•  Stiffness or soreness first thing in the morning followed by a ‘warming up period’ where the pain disappears
  •  Following exercise pain may be delayed by 24-48 hours


Early stages:

  •  Icing regularly through the day
  •  Stop stretching your hamstring as this compresses/squashes the tendon
  •  Sit as little as possible, use a cushion under your buttock to relieve pressure on the tendon
  • Physical therapy to mobilise tight structures and promote tissue healing using massage, acupuncture and other modalities
  • Isometric exercises 2-3 x week especially if still painful


  •  Load modification. Manage muscle imbalances in weakness and flexibility through exercises.
  •  Strengthen the core, pelvis and gluteus (buttock) muscles
  • Neural mobilisation stretches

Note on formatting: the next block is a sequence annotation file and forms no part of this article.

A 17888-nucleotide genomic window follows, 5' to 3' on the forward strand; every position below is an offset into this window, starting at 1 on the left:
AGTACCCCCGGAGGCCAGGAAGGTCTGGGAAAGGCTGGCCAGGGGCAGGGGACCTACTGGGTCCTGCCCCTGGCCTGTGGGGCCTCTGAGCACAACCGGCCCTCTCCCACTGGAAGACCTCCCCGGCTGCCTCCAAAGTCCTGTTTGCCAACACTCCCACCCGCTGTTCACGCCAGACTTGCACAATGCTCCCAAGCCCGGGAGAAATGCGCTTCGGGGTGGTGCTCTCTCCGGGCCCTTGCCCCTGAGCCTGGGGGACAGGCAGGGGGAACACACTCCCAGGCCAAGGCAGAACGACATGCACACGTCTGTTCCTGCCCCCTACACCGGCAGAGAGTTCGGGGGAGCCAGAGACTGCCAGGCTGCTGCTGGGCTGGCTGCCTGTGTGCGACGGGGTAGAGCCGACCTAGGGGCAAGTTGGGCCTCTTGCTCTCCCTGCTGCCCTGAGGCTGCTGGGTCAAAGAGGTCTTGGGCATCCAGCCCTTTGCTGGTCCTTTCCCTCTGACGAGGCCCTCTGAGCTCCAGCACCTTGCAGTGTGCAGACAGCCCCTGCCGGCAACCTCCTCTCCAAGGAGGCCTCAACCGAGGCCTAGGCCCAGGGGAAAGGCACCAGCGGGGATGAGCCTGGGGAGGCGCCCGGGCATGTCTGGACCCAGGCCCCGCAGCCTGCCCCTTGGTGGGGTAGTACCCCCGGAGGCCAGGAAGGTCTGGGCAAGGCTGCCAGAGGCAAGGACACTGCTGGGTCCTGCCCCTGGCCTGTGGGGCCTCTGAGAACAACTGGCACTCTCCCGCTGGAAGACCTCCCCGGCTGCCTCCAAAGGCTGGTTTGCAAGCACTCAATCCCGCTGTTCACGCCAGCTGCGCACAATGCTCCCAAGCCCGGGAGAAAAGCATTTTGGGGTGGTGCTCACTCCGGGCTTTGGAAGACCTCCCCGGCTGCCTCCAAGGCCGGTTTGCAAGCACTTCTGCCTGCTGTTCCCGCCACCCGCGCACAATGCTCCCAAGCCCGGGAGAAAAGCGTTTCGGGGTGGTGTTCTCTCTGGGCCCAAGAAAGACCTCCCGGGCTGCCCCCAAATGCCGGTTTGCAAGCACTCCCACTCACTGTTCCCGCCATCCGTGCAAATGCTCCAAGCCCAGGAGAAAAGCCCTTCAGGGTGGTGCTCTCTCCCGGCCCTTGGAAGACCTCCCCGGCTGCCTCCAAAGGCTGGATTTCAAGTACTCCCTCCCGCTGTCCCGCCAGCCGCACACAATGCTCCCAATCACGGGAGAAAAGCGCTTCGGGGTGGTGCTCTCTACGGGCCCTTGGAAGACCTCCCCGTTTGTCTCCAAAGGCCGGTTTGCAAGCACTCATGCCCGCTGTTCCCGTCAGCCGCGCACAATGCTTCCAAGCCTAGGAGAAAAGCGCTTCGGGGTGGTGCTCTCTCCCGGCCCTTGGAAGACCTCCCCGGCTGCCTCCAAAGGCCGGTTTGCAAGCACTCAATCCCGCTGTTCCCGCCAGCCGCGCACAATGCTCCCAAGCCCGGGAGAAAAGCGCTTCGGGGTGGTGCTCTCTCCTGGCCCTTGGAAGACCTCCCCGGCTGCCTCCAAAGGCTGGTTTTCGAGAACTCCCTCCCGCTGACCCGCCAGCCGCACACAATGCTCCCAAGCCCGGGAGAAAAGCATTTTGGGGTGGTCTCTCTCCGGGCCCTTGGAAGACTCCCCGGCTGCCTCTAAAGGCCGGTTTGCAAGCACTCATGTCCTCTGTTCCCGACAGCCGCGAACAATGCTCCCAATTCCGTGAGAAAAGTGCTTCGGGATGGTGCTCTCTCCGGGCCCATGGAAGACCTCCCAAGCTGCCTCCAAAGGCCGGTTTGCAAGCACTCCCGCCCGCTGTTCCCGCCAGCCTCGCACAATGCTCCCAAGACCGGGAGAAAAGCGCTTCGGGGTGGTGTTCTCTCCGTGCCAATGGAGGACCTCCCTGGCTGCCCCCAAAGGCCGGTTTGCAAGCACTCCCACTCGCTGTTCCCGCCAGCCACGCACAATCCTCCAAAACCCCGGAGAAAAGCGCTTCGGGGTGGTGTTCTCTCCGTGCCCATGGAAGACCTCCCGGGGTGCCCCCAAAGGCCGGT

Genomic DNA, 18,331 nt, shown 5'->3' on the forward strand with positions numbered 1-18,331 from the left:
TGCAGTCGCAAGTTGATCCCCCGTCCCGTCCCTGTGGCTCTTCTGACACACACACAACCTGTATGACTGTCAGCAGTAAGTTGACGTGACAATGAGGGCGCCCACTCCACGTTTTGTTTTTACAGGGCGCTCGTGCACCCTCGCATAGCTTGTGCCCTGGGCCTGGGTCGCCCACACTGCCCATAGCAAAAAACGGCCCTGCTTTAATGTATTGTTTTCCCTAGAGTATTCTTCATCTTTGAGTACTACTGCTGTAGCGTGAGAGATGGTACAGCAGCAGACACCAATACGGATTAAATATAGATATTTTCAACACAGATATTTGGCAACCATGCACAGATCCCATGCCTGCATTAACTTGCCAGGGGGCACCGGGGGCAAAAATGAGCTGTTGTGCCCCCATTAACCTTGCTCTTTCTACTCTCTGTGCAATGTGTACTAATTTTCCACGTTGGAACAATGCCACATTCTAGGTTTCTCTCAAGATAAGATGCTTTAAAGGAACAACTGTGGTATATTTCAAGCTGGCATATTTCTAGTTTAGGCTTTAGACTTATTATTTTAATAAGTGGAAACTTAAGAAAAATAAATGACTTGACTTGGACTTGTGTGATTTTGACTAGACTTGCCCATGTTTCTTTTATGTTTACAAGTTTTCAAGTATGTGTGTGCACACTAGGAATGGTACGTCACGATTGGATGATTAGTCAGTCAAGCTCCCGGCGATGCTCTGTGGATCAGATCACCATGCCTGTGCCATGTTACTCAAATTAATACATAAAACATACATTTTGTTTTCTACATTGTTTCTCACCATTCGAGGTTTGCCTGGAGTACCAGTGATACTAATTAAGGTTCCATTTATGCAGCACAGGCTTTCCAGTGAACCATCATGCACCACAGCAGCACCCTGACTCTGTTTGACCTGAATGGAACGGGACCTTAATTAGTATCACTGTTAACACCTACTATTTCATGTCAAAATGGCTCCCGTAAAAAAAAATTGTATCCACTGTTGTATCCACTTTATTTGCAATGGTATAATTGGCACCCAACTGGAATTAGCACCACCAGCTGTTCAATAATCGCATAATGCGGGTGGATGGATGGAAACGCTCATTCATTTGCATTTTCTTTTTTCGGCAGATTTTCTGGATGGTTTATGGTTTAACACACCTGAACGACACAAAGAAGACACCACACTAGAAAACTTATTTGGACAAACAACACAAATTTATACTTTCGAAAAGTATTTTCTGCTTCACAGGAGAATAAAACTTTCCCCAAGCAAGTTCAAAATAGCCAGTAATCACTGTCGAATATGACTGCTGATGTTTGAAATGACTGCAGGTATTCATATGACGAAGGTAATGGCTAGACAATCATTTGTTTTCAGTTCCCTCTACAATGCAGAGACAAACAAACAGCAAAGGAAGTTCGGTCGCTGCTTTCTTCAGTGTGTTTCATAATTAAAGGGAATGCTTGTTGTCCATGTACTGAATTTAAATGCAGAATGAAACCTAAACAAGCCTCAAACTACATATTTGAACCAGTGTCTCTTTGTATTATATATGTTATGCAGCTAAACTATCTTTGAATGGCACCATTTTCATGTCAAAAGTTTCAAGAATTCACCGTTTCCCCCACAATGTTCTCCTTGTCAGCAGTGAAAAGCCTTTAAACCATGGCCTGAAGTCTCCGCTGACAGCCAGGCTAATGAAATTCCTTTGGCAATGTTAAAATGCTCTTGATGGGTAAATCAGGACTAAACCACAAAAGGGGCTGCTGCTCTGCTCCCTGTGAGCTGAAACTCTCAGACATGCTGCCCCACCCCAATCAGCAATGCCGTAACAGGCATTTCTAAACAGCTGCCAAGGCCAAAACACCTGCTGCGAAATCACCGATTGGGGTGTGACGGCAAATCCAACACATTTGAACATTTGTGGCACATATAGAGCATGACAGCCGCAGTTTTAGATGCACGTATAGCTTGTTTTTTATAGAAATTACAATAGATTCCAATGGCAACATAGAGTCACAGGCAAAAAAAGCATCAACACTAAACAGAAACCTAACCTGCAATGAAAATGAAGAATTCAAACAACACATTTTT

• Eccentric strengthening in latter stages of rehabilitation.


  •  Complete rest may be advised depending on severity of injury. Otherwise reduce intensity and training volume
  •  Avoid speed and hill work
  •  Find a comfortable pace and distance that elicits no pain and stick to that 3 x week with a rest day in between
  •  Train on softer surfaces like grass and dirt roads
  •  Cross train with cycling, water running, swimming, elliptical trainer
  •  Address underlying contributing factors like biomechanics (do you need orthotics for your arches?) or a leg length discrepancy.


Healthy hamstrings are vital for running performance. Hamstring injuries can be stubborn and take anywhere from 6 weeks to 9 months to fully recover .Prevent the injury by:

  1. Strengthening your hamstrings, back, gluteus muscles and core they work together stabilising your pelvis and pushing power through your legs when you run
  2. Good flexibility and neural mobility